MEANWHILE: you study Liberalism, Conservatism and Socialism separately.


Year 2 is what I've just started and is comparative between US and UK politics. Can't tell you much about it yet. However you will study another ideology while doing this, but this is up to your teacher to decide.

Now you just decide if this appeals to you. I left out a lot of specifics - lots more work than this but this is the general topics. Keep in mind you've missed the first few lessons and might need to catch up.
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DonTalkToMe
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(Original post by 2_versions)
It's fine you don't get it, maybe you aren't the philosophical type - and A-Levels can be a bit scary when they widen the knowledge too fast. I remember this happening to me in Econ. To answer your question, Politics is pretty easy if you're good at essays and know a lot about the UK system already (makes learning and application sooo much easier). Even if you don't then you will learn how everything runs, and who's doing what as you follow the news. Here's what I did (AQA I think...?)

You start off Year 1 with democracy. What is it, where did it come from, what forms are there, which one do we use.
Then participation. Who participates in the UK politics, how, whats a pressure groups, whats scrutiny, what's XR and all that
The voting behaviour. Who voted for who in 2017 / 2019. What demographics vote what party and why. Media biases and such.
Then you move to voting systems. Which ones are there, what do we use, what others are used in the UK, what for etc.
The political parties. Which ones are there, what are their policies, where are they, what types of party exist. 1979 1997
Then you look at Parliament. What is Parliament, what do both houses do, how do they communicate. Legislative process and such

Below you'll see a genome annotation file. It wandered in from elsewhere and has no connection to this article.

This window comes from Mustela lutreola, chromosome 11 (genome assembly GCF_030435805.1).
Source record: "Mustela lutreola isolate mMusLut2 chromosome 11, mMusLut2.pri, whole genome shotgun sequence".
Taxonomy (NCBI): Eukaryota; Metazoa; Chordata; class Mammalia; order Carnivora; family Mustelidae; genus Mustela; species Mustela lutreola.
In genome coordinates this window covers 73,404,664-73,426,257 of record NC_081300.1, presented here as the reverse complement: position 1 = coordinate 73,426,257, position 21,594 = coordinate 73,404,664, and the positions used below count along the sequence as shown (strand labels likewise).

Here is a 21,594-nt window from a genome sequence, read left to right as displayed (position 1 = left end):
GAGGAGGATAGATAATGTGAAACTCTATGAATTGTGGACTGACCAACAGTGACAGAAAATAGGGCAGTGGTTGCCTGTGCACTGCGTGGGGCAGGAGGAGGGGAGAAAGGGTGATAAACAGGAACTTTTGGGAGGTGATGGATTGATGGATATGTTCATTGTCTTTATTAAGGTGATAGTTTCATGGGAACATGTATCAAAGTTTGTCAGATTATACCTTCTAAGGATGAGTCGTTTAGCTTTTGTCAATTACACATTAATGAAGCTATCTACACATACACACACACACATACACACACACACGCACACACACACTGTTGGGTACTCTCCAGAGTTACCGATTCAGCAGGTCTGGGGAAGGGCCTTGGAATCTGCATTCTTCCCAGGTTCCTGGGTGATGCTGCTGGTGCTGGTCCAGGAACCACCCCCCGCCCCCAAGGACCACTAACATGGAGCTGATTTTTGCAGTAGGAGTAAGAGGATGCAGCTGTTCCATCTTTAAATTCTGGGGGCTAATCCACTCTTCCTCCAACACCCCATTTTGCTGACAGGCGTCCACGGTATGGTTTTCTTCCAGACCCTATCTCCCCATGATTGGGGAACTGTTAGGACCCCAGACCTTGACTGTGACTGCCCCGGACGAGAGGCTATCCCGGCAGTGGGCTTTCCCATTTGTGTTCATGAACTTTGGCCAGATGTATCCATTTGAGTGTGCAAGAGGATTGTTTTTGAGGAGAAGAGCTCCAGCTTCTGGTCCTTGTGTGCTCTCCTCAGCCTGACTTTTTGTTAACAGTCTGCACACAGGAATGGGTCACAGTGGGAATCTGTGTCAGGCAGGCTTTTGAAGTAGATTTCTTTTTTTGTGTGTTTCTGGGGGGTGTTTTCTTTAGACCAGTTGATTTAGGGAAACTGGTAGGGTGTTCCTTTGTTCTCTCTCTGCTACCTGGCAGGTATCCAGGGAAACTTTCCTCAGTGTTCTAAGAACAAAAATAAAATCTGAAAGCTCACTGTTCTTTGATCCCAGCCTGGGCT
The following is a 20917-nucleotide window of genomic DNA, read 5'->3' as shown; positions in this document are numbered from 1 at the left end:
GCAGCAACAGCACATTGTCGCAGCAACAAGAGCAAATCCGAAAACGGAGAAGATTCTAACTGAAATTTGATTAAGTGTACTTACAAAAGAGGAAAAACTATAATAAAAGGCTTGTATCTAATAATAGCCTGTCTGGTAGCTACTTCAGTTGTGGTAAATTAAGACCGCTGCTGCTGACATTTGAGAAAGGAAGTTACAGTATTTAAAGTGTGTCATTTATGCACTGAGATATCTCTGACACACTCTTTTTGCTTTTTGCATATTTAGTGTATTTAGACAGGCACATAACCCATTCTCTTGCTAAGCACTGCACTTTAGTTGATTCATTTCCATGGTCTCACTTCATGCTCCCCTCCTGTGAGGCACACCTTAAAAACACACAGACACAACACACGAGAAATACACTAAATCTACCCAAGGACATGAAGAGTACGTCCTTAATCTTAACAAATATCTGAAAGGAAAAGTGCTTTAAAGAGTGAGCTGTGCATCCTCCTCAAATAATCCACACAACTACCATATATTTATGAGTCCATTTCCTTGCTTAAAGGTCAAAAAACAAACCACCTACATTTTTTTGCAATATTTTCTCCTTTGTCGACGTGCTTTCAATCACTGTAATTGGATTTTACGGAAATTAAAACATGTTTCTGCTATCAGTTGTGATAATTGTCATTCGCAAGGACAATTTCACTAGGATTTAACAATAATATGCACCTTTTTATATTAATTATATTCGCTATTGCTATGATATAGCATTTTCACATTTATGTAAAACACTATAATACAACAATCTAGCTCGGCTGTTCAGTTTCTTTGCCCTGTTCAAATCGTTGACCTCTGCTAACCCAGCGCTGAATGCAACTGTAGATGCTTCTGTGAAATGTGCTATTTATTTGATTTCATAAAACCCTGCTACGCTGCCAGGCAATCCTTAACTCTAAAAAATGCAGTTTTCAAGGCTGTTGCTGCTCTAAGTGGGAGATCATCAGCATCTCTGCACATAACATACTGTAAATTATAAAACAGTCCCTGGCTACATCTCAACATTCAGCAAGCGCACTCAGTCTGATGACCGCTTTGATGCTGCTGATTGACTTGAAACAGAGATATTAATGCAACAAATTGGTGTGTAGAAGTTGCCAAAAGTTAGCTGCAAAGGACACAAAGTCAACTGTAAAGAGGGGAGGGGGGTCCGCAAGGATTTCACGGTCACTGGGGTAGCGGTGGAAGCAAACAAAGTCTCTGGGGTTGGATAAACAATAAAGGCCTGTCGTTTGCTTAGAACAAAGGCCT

Finally the relations of the Executive, Legislative and Judicial. How they interact, what they do etc.
MEANWHILE: you study Liberalism, Conservatism and Socialism separately.


Year 2 is what I've just started and is comparative between US and UK politics. Can't tell you much about it yet. However you will study another ideology while doing this, but this is up to your teacher to decide.

Now you just decide if this appeals to you. I left out a lot of specifics - lots more work than this but this is the general topics. Keep in mind you've missed the first few lessons and might need to catch up.
For sure. My college offers Politics but only the edexcel board.
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(Original post by DonTalkToMe)
For sure. My college offers Politics but only the edexcel board.
Yeah just had a look, it looks pretty similar. You still do US, ideologies and all that, but it's all done throughout I think. If the AQA one sounds like you'd enjoy it then so would that - it's the same content it seems but in a different order. Switching now is easy and missing the first week shouldn't hurt your grades. But it's your decision, if you think you can brave on RS then go ahead, I'm sure everyone is equally confused but not showing it.

(P.S. Allegory of the cave is just: don't try to teach people who don't want to be taught, ignorance is bliss)